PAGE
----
What’s going on with the old YMCA on 2nd Avenue South and 5th Street?

Without a doubt the question we hear the most often at PTB is: What’s going on with the old YMCA on 2nd Avenue South and 5th Street?

The short, and unsatisfying answer is: Not Much.

Despite the construction boom of the past several years, both with new construction and the renovation of historic buildings, little progress has been made on bringing the historic YMCA building back to life. Since 2014 when the present owner purchased it, he has repeatedly said that work would begin soon to convert the Historic Y into a boutique hotel, yet our community still waits. In some ways the situation harkens back several decades to the long, drawn-out story of bringing the Vinoy Hotel back to life. Many promises  were made (and broken) about how and when the historic hotel would be renovated. Today the Vinoy is once again a landmark beauty on the waterfront. Let us be optimistic that eventually the historic “Y” will also be a building that helps keep St. Petersburg special!

Building History

The historic YMCA building is located downtown at the corner of 5th Street and 2nd Avenue South. Currently  vacant, it sits on the same block as the historic Tramor Cafeteria that fronts 4th Street and has been most recently used as the Hofbrauhaus. Construction began on the YMCA building in 1925. It was one of the city's first community funded projects supported with $550,000 in donations. The building included a gymnasium with a running track suspended from the ceiling, lobbies for boys and men, club rooms, a cafeteria, facilities for boxing and wrestling, and a large swimming pool in the basement. (Still today, one can sneak a peek thru the windows located just above the 2nd Avenue sidewalk and catch a glimpse of the now empty swimming pool.) On the building’s third and fourth floors were 54 dormitory rooms that provided inexpensive lodging for men.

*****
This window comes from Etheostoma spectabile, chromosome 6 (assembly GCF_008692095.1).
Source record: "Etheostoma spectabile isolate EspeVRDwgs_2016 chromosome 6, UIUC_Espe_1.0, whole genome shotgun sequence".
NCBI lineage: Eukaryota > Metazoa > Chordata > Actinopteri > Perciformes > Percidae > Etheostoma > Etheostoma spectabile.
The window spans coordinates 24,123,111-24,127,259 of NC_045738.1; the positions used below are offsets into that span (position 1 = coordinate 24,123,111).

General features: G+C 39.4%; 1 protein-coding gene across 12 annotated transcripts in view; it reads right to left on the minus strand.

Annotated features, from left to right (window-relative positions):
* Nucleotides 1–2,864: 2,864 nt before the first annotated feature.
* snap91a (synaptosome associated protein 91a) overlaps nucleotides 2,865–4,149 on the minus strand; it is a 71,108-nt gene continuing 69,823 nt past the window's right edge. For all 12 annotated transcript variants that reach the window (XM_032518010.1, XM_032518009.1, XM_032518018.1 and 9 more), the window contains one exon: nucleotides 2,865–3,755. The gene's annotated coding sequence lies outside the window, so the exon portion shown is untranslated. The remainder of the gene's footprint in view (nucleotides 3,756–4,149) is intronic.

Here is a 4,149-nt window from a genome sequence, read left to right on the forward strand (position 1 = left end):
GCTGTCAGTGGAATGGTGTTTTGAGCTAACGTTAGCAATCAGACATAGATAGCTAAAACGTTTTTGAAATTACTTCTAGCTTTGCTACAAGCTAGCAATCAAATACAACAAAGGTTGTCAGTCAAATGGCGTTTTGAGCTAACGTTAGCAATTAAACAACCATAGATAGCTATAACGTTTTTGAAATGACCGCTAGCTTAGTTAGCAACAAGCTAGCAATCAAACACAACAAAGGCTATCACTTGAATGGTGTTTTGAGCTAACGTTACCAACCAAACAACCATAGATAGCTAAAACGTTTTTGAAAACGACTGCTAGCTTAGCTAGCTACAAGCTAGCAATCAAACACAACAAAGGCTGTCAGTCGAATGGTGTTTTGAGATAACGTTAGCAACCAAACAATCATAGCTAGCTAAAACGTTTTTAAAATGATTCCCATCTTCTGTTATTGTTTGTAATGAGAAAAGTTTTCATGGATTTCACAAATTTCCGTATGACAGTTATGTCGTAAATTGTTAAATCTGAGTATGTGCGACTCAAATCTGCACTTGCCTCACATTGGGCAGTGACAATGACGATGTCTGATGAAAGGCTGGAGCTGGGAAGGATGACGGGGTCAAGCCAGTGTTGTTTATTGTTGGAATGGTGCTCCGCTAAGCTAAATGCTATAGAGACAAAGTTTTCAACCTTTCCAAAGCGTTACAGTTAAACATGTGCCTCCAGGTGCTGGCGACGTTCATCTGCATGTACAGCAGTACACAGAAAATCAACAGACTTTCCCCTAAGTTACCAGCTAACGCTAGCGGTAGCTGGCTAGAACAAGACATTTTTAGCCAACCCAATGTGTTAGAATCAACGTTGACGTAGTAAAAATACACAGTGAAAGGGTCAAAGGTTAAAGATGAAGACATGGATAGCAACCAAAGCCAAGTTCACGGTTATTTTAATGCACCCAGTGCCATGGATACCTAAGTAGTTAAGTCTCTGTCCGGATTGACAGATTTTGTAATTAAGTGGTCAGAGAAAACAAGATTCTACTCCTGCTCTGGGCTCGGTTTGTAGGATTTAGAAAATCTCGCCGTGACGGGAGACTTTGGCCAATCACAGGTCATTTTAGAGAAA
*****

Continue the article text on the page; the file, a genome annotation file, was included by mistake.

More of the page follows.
The YMCA closed the building’s residential program in 1989; its recreational facilities remained open until the YMCA relocated to a new building near Central Plaza in 2001. Subsequently, the historic YMCA building was sold several times. In 2005, much of the interior was demolished (some significant interior features still remain) in preparation for a condo conversion that failed to move forward. The last sale was for approximately 1.5 million dollars to an entity managed by Nick Ekonomou, a former FSU football star from Miami.

Current Owner’s Stated Plans

Ekonomou has stated on a number of occasions that he intends to convert the building into a boutique hotel and possibly add a new building on a small portion of the parcel between the historic building and the adjacent former St. Petersburg Times building. A number of years ago he told a Tampa Bay Times reporter that his plans were being delayed because his contractor had lost his license. Most recently, in a June 2020, Tampa Bay Times article he was quoted as saying the coronavirus has “put back the hospitality business.” Several years ago, the City started code enforcement action in an effort to ensure the building was not further deteriorating.

The City has affirmatively acted to address parking for the historic building which had been identified as an issue in successfully reusing the building. In 2012 City Council agreed to a partial street vacation for a portion of the streetscape around the building so it could be used for exclusive parking for the building’s users rather than for the public at large.

Landmark Designation

The property was determined eligible for listing in the National Register of Historic Places in 1985 and listed as a local St. Petersburg landmark in 1991. It was deemed significant for its architecture (an excellent example of the Mediterranean Revival style), as one of the early works associated with local architect Archie Parish, and for having been built by local contractors Edward S. Moore and Sons.

As a designated local landmark, demolition cannot proceed without issuance of a certificate of appropriateness ("COA") for demolition. To be entitled to such a COA, the owner/applicant must establish that no reasonable beneficial use can be made of the property. A COA application for demolition was made in 2012, city staff recommended denial, and ultimately the application was withdrawn.

In being declared eligible for the National Register, significant tax credits are available for building renovation. Let us hope the owner of the historic “Y” takes advantage of those tax credits to move forward with building renovation or offers the building to another buyer who will do so and the question “what is going on with the YMCA building” will no longer need be asked!

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